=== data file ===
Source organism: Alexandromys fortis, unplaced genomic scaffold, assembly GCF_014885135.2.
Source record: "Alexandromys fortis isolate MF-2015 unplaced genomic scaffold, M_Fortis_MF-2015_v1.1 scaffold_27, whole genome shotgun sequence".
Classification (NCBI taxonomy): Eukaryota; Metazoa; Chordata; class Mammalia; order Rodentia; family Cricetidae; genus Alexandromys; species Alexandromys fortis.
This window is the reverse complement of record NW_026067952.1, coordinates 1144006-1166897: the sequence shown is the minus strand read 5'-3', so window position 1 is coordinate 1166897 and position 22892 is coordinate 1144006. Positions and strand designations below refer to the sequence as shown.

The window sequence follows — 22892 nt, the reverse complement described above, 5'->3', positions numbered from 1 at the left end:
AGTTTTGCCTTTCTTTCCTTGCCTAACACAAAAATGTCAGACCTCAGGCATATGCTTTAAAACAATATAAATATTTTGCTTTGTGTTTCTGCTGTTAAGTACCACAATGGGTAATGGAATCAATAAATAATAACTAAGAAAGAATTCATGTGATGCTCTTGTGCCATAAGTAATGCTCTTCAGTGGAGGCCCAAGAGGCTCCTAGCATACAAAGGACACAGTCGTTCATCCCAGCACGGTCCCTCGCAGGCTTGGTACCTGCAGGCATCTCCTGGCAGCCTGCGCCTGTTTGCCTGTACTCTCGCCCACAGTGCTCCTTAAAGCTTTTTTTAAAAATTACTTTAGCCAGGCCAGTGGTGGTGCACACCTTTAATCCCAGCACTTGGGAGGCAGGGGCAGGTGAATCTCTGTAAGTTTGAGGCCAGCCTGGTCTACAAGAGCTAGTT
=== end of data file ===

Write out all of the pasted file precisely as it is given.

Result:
Source organism: Alexandromys fortis, unplaced genomic scaffold, assembly GCF_014885135.2.
Source record: "Alexandromys fortis isolate MF-2015 unplaced genomic scaffold, M_Fortis_MF-2015_v1.1 scaffold_27, whole genome shotgun sequence".
Classification (NCBI taxonomy): Eukaryota; Metazoa; Chordata; class Mammalia; order Rodentia; family Cricetidae; genus Alexandromys; species Alexandromys fortis.
This window is the reverse complement of record NW_026067952.1, coordinates 1144006-1166897: the sequence shown is the minus strand read 5'-3', so window position 1 is coordinate 1166897 and position 22892 is coordinate 1144006. Positions and strand designations below refer to the sequence as shown.

The window sequence follows — 22892 nt, the reverse complement described above, 5'->3', positions numbered from 1 at the left end:
AGTTTTGCCTTTCTTTCCTTGCCTAACACAAAAATGTCAGACCTCAGGCATATGCTTTAAAACAATATAAATATTTTGCTTTGTGTTTCTGCTGTTAAGTACCACAATGGGTAATGGAATCAATAAATAATAACTAAGAAAGAATTCATGTGATGCTCTTGTGCCATAAGTAATGCTCTTCAGTGGAGGCCCAAGAGGCTCCTAGCATACAAAGGACACAGTCGTTCATCCCAGCACGGTCCCTCGCAGGCTTGGTACCTGCAGGCATCTCCTGGCAGCCTGCGCCTGTTTGCCTGTACTCTCGCCCACAGTGCTCCTTAAAGCTTTTTTTAAAAATTACTTTAGCCAGGCCAGTGGTGGTGCACACCTTTAATCCCAGCACTTGGGAGGCAGGGGCAGGTGAATCTCTGTAAGTTTGAGGCCAGCCTGGTCTACAAGAGCTAGTT